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    26. Sevv

      Sevv Member Benefactor

      Tinnitus Since:
      12.04.2019
      Cause of Tinnitus:
      Loud concert
      This was a very insightful and helpful post. Thanks a lot for sharing your view. It helped me to plan about a decision that I may have to make this year.
       
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    27. Josh1994

      Josh1994 Member

      Tinnitus Since:
      2018
      Cause of Tinnitus:
      unknown - started after a period of balance issues
      Don’t let tinnitus stand in the way of your dream job! I know it’s hard at the moment, but give it time and you will habituate!

      I was in a similar position to you 2 years ago. Brilliant job opportunity vs being able to sustain the job while struggling with my tinnitus on a daily basis. I’m a building surveyor and the thought of having to visit loud and noisy construction sites nearly stopped me from accepting the job. However I thought to myself, I’ve spent 5+ years at university and endless amounts of money to get to this position, I can’t let my tinnitus take this opportunity away from me.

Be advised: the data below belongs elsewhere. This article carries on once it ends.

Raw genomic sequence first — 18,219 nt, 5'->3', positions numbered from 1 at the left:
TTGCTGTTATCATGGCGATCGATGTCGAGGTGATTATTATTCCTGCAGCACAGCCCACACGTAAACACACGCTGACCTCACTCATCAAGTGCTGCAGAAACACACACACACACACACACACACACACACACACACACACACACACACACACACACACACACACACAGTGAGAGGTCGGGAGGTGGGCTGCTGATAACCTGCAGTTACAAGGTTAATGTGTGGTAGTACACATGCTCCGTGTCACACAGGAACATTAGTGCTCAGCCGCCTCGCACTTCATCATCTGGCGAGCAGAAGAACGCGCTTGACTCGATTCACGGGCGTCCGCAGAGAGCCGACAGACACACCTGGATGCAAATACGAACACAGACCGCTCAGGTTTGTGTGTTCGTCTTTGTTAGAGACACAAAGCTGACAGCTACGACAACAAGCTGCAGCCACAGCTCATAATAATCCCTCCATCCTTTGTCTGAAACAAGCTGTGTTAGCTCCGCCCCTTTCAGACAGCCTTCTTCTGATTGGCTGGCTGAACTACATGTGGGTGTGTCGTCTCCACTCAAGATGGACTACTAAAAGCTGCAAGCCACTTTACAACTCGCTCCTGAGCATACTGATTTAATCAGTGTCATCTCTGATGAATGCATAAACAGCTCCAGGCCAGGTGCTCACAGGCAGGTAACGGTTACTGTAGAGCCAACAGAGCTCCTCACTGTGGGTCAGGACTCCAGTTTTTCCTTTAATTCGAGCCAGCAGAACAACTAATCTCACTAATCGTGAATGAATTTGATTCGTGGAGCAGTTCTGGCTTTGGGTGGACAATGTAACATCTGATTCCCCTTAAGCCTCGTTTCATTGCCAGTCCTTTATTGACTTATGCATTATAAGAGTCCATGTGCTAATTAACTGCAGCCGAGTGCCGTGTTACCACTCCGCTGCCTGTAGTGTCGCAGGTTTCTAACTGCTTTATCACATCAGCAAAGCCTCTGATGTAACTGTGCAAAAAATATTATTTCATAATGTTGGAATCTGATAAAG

I took the job and haven’t looked back since.
       
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    28. AUTHOR
      AUTHOR
      GBB

      GBB Member Hall of Fame

      Location:
      NYC
      Tinnitus Since:
      2016-2019 (Mild, Cured) 8/2020 (Severe)
      Cause of Tinnitus:
      Virus / Microsuction / Acoustic Trauma
      Lol - the answer is yes to all 5 of your questions. I appreciate you balancing the perspective.

      EDIT:
      Also my response did nothing to address your situation - I'm really sorry this has happened to you. I hope we all can recover to a state of normalcy, with time or medical assistance.
       
    29. DavidTyl

      DavidTyl Member

      Tinnitus Since:
      2017
      Cause of Tinnitus:
      Noise Exposure